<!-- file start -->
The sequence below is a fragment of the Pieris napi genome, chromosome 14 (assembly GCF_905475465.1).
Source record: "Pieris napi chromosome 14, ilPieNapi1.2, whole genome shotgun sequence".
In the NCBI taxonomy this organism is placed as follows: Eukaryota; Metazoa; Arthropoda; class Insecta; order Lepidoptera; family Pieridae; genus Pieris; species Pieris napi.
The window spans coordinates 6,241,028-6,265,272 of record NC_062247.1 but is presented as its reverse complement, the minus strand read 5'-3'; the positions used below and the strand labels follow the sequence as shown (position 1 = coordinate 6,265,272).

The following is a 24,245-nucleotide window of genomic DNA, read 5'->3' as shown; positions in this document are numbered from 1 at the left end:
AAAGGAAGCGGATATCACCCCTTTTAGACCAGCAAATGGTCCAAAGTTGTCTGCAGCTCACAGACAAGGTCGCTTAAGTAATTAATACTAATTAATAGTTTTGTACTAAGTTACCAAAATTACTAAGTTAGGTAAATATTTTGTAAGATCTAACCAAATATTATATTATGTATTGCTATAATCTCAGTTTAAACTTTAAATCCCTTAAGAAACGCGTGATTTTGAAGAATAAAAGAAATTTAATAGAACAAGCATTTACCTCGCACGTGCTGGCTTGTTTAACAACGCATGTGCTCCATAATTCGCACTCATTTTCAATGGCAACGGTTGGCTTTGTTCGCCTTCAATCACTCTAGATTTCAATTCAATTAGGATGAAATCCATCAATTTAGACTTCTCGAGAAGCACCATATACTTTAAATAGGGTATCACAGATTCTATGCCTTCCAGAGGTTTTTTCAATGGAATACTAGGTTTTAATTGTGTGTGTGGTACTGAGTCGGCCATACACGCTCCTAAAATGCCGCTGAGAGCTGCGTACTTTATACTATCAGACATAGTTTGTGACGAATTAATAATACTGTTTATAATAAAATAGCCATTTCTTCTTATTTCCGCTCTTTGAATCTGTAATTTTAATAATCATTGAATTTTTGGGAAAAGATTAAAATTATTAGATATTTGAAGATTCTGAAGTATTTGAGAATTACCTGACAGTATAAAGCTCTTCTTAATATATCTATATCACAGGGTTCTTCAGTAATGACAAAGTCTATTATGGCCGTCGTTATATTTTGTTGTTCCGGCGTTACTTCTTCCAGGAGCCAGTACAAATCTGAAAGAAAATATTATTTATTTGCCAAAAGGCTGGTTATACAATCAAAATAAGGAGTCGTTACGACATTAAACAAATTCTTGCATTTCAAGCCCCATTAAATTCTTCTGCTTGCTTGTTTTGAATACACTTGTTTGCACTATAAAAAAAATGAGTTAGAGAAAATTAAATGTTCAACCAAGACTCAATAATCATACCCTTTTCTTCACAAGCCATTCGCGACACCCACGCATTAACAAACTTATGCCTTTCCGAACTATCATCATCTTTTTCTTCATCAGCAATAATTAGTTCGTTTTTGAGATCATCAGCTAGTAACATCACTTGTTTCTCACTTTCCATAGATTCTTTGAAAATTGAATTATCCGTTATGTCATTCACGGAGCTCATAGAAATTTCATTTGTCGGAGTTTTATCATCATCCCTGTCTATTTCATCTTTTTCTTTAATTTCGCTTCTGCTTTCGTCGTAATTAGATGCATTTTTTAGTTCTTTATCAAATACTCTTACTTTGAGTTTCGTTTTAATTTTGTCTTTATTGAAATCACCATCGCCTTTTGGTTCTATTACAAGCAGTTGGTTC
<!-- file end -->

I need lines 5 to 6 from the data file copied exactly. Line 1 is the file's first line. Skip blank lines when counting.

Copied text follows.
The following is a 24,245-nucleotide window of genomic DNA, read 5'->3' as shown; positions in this document are numbered from 1 at the left end:
AAAGGAAGCGGATATCACCCCTTTTAGACCAGCAAATGGTCCAAAGTTGTCTGCAGCTCACAGACAAGGTCGCTTAAGTAATTAATACTAATTAATAGTTTTGTACTAAGTTACCAAAATTACTAAGTTAGGTAAATATTTTGTAAGATCTAACCAAATATTATATTATGTATTGCTATAATCTCAGTTTAAACTTTAAATCCCTTAAGAAACGCGTGATTTTGAAGAATAAAAGAAATTTAATAGAACAAGCATTTACCTCGCACGTGCTGGCTTGTTTAACAACGCATGTGCTCCATAATTCGCACTCATTTTCAATGGCAACGGTTGGCTTTGTTCGCCTTCAATCACTCTAGATTTCAATTCAATTAGGATGAAATCCATCAATTTAGACTTCTCGAGAAGCACCATATACTTTAAATAGGGTATCACAGATTCTATGCCTTCCAGAGGTTTTTTCAATGGAATACTAGGTTTTAATTGTGTGTGTGGTACTGAGTCGGCCATACACGCTCCTAAAATGCCGCTGAGAGCTGCGTACTTTATACTATCAGACATAGTTTGTGACGAATTAATAATACTGTTTATAATAAAATAGCCATTTCTTCTTATTTCCGCTCTTTGAATCTGTAATTTTAATAATCATTGAATTTTTGGGAAAAGATTAAAATTATTAGATATTTGAAGATTCTGAAGTATTTGAGAATTACCTGACAGTATAAAGCTCTTCTTAATATATCTATATCACAGGGTTCTTCAGTAATGACAAAGTCTATTATGGCCGTCGTTATATTTTGTTGTTCCGGCGTTACTTCTTCCAGGAGCCAGTACAAATCTGAAAGAAAATATTATTTATTTGCCAAAAGGCTGGTTATACAATCAAAATAAGGAGTCGTTACGACATTAAACAAATTCTTGCATTTCAAGCCCCATTAAATTCTTCTGCTTGCTTGTTTTGAATACACTTGTTTGCACTATAAAAAAAATGAGTTAGAGAAAATTAAATGTTCAACCAAGACTCAATAATCATACCCTTTTCTTCACAAGCCATTCGCGACACCCACGCATTAACAAACTTATGCCTTTCCGAACTATCATCATCTTTTTCTTCATCAGCAATAATTAGTTCGTTTTTGAGATCATCAGCTAGTAACATCACTTGTTTCTCACTTTCCATAGATTCTTTGAAAATTGAATTATCCGTTATGTCATTCACGGAGCTCATAGAAATTTCATTTGTCGGAGTTTTATCATCATCCCTGTCTATTTCATCTTTTTCTTTAATTTCGCTTCTGCTTTCGTCGTAATTAGATGCATTTTTTAGTTCTTTATCAAATACTCTTACTTTGAGTTTCGTTTTAATTTTGTCTTTATTGAAATCACCATCGCCTTTTGGTTCTATTACAAGCAGTTGGTTC